More and more people are moving to cities, overwhelming our transportation systems. Predictions estimate that by 2030 up to 90% of the UK population will live in cities and urban areas. I live in the center of London, and as with any great city, mobility is key to personal and economic well being. Yet over a third of all car journeys in London are under 1.5 miles, and well over half of those journeys are as a single occupant in the car. In Midtown Manhattan, the average speed of traffic is often 4 mph or less. We are stuck in gridlock while the earth chokes on our exhaust.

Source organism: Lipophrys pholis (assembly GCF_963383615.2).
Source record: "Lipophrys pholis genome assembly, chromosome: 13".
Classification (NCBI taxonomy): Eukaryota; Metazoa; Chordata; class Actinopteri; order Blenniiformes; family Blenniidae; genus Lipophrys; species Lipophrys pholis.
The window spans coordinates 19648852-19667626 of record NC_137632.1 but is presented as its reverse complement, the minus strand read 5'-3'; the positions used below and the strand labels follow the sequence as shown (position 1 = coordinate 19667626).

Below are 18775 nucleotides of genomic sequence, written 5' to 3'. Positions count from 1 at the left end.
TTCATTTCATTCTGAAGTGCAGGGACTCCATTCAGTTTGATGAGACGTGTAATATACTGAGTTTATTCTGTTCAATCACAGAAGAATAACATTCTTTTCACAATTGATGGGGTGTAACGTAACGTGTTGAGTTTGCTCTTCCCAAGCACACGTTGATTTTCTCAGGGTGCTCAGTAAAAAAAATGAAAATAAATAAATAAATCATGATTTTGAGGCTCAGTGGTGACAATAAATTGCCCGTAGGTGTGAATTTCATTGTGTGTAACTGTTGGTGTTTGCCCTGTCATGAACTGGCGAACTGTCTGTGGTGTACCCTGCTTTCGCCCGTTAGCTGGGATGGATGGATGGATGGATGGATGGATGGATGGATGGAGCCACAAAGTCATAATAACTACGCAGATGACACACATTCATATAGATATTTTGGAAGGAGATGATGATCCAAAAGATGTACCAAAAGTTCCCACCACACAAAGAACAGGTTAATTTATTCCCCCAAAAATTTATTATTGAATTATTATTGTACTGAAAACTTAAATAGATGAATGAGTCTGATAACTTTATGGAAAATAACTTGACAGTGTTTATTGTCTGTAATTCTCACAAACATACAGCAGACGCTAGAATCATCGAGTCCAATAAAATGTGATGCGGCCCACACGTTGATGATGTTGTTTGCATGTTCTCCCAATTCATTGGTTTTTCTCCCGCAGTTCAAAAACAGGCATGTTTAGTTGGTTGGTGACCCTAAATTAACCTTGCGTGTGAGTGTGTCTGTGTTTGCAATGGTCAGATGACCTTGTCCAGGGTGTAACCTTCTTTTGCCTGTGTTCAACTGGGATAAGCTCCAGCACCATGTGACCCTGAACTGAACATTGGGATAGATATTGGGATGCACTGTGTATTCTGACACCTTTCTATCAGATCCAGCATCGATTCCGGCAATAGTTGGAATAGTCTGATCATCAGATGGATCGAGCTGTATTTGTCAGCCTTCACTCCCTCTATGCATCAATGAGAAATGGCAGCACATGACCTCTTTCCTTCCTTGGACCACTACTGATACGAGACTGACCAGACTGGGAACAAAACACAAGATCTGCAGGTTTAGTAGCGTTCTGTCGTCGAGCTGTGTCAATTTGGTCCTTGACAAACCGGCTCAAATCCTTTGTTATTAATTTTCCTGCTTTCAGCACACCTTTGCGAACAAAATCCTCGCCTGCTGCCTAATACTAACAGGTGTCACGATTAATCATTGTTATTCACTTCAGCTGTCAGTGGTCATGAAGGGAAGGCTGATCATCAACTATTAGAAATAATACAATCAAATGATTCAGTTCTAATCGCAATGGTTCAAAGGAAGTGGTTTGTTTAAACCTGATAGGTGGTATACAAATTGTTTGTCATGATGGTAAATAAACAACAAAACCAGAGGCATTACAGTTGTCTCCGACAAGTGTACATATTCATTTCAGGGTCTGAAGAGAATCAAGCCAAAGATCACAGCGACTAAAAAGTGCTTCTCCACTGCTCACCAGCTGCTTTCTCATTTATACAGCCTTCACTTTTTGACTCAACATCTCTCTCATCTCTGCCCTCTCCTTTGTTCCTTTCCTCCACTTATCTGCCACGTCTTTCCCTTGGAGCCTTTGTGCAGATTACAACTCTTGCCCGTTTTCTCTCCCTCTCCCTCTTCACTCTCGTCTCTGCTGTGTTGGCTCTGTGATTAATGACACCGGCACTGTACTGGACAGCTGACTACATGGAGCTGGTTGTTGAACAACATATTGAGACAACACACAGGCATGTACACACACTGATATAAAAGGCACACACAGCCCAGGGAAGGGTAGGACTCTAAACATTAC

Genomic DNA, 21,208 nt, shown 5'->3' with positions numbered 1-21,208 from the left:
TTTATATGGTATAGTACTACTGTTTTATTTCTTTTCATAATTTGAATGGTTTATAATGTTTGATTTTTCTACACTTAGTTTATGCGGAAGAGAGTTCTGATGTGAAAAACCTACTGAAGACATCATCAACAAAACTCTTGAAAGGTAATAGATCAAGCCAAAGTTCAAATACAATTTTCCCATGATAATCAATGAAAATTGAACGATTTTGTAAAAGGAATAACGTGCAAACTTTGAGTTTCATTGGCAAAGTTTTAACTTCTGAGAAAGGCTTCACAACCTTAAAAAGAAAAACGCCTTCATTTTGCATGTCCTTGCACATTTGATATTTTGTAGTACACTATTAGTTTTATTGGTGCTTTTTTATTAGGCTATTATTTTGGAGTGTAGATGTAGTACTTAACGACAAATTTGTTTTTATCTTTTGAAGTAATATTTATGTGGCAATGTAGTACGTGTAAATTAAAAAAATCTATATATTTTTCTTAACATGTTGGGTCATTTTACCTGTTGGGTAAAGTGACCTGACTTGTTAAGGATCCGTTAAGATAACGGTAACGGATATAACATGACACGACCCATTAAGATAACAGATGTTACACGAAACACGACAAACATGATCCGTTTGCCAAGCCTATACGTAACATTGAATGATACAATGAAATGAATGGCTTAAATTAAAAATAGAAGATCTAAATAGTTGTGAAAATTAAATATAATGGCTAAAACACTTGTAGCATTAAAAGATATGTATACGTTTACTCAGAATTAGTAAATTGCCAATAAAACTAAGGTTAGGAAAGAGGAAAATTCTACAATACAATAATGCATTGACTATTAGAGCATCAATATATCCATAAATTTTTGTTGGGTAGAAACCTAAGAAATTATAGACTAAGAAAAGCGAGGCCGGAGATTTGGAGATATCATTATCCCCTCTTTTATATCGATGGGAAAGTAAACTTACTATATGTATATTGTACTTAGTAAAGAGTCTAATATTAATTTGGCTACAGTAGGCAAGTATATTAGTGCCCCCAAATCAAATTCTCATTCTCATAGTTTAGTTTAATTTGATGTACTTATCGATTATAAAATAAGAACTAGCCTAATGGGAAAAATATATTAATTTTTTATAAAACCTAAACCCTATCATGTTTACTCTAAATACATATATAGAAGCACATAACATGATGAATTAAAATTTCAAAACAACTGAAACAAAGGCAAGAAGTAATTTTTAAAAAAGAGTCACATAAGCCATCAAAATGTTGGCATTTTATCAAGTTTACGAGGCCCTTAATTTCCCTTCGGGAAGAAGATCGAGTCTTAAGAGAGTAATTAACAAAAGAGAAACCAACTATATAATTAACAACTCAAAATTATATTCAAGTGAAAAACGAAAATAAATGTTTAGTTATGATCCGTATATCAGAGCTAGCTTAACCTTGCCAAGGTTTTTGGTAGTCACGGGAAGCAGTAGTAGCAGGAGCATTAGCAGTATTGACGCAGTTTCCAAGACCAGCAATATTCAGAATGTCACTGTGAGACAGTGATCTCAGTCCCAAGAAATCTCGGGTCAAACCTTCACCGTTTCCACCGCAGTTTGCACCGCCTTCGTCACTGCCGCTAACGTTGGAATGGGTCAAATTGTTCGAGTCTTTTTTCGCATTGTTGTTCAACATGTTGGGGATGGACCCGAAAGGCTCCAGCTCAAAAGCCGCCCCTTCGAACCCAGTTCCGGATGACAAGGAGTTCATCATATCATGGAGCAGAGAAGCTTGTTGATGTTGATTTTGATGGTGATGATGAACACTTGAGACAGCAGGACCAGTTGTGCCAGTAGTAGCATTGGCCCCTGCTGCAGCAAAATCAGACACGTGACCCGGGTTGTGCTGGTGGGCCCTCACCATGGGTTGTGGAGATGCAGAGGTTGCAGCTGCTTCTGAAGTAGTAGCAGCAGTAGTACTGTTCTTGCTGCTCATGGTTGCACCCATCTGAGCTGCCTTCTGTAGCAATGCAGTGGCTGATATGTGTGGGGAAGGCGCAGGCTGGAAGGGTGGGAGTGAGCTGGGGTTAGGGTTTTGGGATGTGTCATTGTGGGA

Mobility is a need, but it’s not a right. We are privileged to be able to travel around our cities and our planet the way we do — but we will soon lose that privilege if we don’t start designing more innovative, efficient, and sustainable ways to do so. Innovation in urban mobility is needed now more than ever. Can we use any of the learnings that have been forced upon us by a global pandemic to adapt and change for the long term in how we travel?